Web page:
PERI 3D laser scanning perfect for world famous church

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PERI 3D laser scanning
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Ulm Minster in Germany has benefited from 3D laser scanning as part of ongoing restoration work involving both Formwork Scaffolding Engineering and PERI Ltd in Rugby.

Their German subsidiary PERI Systems utilised the technique to measure the interior and transfer of the 3D building model into PERI CAD as the basis for the scaffold planning.

PERI CAD is a state of the art professional tool used by experienced CAD professionals for a wide range of tasks in formwork and scaffolding planning. This includes simple ground plans with standard systems through to solutions for complex civil engineering structures.

The Minster, of course, has the highest church spire in the world proudly standing 161.53 metres high. It also carries a 29 metre long, 15 metres wide and 26-metre high choir.

Many refer to this impressive structure as Ulm Cathedral because of its huge size, but it has never been the seat of a bishop. It’s a Lutheran church located in Ulm, State of Baden-Württemberg.

It’s no stranger to breaking records. For example, Its capacity to accommodate 20,000 people greatly exceeded the size of the population at the time the church was founded. It’s the 5th tallest structure built before the 20th century.

The towers and decorative elements are of stone masonry, most of the walls, however, including the façades of the nave and choir, actually consist of visible brick. For this reason, Ulm Minster is sometimes referred to as a brick church.

PERI CAD
The interior was measured without any as-built plans using 3D laser scanning and this was transferred into a 3D building model – providing the basis for the scaffold planning with PERI CAD. (Graphic: PERI GmbH)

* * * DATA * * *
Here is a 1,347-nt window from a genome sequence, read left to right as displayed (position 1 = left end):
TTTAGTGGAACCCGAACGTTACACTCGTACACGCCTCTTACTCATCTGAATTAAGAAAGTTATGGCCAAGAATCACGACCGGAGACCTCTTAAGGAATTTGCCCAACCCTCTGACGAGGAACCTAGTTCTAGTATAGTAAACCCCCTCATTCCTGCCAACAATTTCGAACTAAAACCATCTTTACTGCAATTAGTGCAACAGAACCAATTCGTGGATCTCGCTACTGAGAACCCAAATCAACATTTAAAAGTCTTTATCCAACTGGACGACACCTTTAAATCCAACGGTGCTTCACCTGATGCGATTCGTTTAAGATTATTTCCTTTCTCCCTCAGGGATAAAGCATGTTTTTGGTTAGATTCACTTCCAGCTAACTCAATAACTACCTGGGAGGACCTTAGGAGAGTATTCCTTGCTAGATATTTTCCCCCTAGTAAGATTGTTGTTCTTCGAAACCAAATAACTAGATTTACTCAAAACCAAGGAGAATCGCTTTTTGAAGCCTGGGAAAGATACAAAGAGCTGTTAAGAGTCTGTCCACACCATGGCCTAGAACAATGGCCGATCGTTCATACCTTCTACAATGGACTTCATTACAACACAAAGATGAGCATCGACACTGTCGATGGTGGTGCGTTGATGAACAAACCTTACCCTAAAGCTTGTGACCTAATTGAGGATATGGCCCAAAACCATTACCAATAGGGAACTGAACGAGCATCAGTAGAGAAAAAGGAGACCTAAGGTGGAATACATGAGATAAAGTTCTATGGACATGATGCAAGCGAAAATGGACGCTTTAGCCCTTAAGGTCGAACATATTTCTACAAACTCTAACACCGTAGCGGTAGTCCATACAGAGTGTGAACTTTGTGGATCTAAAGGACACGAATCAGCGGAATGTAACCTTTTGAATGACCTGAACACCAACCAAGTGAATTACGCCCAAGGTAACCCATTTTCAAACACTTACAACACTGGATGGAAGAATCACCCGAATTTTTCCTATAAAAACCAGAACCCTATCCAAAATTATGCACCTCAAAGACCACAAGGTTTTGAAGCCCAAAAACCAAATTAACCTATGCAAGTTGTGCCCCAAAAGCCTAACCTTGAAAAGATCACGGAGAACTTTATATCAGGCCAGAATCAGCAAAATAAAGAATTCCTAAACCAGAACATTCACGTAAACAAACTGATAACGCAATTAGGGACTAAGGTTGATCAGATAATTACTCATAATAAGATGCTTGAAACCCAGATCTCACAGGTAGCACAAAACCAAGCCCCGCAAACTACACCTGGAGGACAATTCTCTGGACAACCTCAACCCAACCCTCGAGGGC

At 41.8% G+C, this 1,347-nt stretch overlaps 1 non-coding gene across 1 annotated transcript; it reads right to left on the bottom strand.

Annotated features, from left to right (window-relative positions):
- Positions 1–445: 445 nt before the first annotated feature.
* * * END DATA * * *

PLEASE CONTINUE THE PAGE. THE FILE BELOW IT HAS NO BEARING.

Communications Executive Jinal Kinsara told us: “PERI systems are currently assisting with the extensive renovation work on the vaulted ceiling and the choir stalls as part of the restoration of the main tower and the north-east, 86 metre high choir tower. It may not be a UK project, but it’s a great example of the benefits this sort of technology can offer a project. What makes it relevant is that this solution could also be used on our UK projects.”

You can see quite clearly how the scaffolding fits the church perfectly enabling essential works to be carried out both safely and efficiently. Drone technology has also been used so the church can be viewed from all angles.

There are an incredible 768 steps to the top of the minster’s spire. The third gallery, or final stairwell to the top, spirals so much there’s little room for one person. But for anyone reaching the summit, they can expect a panoramic view of Ulm, Neu-Ulm in Bavaria and, in clear weather, a vista of the Alps.

The concept of 3D laser scanning has enabled a wonderful piece of historical architecture to gain a new lease of life. It seems certain this valuable scaffolding tool will be used more here in the UK. 

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